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Visualizing Big Data: National Library of Medicine fellow spends second year at ADA

January 07, 2019

By Kimber Solana

Photo of Ms. Strayhorn
Fellow: Nicole Strayhorn, a National Library of Medicine associate fellow, poses for a photo at ADA Headquarters. Ms. Strayhorn is spending her second year of the fellowship with the ADA Library and Archives, creating data visualization projects for various ADA departments and divisions.
While others may only see random sets of numbers, Nicole Strayhorn, a National Library of Medicine associate fellow, often sees an opportunity to tell a story.

"On a personal level, data visualization is fun," Ms. Strayhorn said. "To me, it's important to make Big Data more digestible, more concrete and less abstract. It helps researchers spot trends and helps people understand what's going on."

Pairing data visualization with an interest in public health, Ms. Strayhorn is spending her second year of the fellowship with the ADA, more specifically at the association's Library and Archives.

The National Library of Medicine Associate Fellowship Program is a one-year postgraduate training fellowship at the National Library of Medicine in Bethesda, Maryland, with an optional second year program component. The program is for early career librarians interested in developing as a leader in health sciences librarianship. Although most fellows spend their second year in academia settings, Ms. Strayhorn is the first to be placed at a national association.

"The ADA presented a more unique opportunity for me," she said. "It enables me to combine my interest in public health issues, data visualization and working in a library."

Ms. Strayhorn, who began her second year fellowship this fall, said she'll be working on data visualization projects for various departments and divisions at the ADA, including the Center for Professional Success, Department of Testing Services and Membership and Client Services.

"It's about telling a story using data," she said. "This allows various stakeholders, including ADA members, to understand complex issues."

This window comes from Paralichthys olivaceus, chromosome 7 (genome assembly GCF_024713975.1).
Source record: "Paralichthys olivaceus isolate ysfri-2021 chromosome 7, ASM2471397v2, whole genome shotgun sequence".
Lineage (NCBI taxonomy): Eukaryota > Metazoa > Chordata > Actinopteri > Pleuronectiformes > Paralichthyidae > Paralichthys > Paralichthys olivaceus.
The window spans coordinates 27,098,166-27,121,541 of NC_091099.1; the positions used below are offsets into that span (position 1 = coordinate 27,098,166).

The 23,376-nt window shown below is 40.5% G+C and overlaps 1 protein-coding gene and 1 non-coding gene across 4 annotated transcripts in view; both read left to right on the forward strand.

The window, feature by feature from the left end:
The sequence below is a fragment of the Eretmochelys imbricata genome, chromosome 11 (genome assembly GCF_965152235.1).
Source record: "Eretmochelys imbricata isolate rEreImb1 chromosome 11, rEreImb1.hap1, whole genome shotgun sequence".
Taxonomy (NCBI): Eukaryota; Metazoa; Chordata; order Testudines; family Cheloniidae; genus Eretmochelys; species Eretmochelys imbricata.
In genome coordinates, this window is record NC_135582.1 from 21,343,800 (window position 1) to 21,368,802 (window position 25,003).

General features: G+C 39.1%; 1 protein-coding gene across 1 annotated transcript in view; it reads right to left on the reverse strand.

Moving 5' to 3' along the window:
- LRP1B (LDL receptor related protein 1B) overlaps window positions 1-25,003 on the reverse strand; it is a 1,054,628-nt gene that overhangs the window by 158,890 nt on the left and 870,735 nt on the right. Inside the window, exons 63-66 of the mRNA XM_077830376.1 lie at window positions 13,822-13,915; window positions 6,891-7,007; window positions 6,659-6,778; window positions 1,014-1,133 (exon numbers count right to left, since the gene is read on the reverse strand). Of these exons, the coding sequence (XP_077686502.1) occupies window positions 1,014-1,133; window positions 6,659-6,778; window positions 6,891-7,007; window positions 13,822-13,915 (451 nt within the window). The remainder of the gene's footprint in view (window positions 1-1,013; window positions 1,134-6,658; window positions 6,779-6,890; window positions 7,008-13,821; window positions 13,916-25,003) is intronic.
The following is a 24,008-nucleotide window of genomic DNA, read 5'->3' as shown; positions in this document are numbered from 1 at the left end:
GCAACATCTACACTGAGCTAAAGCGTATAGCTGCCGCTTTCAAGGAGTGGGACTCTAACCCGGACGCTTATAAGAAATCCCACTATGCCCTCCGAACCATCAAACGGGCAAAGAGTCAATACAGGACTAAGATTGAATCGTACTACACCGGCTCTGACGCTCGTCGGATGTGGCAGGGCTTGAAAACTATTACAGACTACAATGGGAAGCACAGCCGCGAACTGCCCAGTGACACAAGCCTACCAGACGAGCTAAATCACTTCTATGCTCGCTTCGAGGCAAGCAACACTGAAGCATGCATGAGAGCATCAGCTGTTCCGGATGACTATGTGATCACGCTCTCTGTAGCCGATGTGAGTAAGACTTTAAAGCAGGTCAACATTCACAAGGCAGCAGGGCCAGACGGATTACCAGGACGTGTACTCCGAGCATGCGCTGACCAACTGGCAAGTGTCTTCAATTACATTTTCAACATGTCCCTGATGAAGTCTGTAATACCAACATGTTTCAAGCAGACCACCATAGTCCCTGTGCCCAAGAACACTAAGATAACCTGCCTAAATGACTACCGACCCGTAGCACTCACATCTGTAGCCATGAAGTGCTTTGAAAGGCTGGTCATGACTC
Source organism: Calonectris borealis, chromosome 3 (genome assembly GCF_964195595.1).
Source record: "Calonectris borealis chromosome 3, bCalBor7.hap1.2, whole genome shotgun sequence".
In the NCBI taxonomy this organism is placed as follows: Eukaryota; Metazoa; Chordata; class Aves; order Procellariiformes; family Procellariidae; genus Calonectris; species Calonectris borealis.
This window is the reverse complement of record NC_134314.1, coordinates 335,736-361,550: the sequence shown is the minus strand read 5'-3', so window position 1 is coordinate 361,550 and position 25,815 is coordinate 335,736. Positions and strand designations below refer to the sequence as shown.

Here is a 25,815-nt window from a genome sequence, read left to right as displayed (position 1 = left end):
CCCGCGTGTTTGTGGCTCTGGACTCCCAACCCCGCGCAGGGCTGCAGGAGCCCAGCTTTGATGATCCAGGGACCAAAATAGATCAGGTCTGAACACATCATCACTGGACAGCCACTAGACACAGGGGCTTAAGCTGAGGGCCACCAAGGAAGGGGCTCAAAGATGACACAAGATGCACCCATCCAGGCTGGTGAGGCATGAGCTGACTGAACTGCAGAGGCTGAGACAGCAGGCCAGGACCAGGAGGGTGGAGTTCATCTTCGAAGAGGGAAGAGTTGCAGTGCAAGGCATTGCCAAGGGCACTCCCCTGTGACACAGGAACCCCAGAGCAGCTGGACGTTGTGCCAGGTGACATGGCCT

Ms. Strayhorn received her master's in library science from Florida State University in 2017. While at FSU, she worked as an e-resources grad assistant at the university's Strozier Library, assisting in electronic resources management and providing consultations and instruction on topics related to geographic information systems.

In addition, she interned at the National Transportation Library of the U.S. Department of Transportation, working on projects that focused on public access, data management and data visualization.

In her first year as a fellow, Ms. Strayhorn leveraged data from the National Network of Libraries of Medicine to build a data visualization blueprint of over 70 dashboards, enabling them to make data-driven decisions, according to the National Library of Medicine.

"This is an amazing opportunity for the ADA Library & Archives, the various divisions within the ADA and ADA members," said Dr. Judith Fisch, ADA 1st District trustee and chair of the Library & Archives Advisory Board. "Nicole's presence continues to strengthen the already-extensive ADA Library services and enhances the future for the ADA and our members in the realm of data visualization. I hope all members continue to see the value of our library services; the library is an amazing resource and member benefit."

Born and raised in Atlanta, Ms. Strayhorn's passion for libraries began at early age.

"My mother is an actual librarian," she said. "Once I started working in different libraries, it helped me figured out what I wanted to do and where I wanted to go."

However, libraries and librarians today are a little different from just a couple of decades ago.

"We're in this age of Big Data," Ms. Strayhorn said. "Libraries are becoming more interested in data visualization. The advancement in technology has made things more sophisticated."

In addition, she added, librarians today feel that they have something to prove and that they are still needed.

"We are transforming," she said. "We're here to help everyone, especially researchers, find and analyze data and train them on using different visualization tools. We're not just helping someone find books."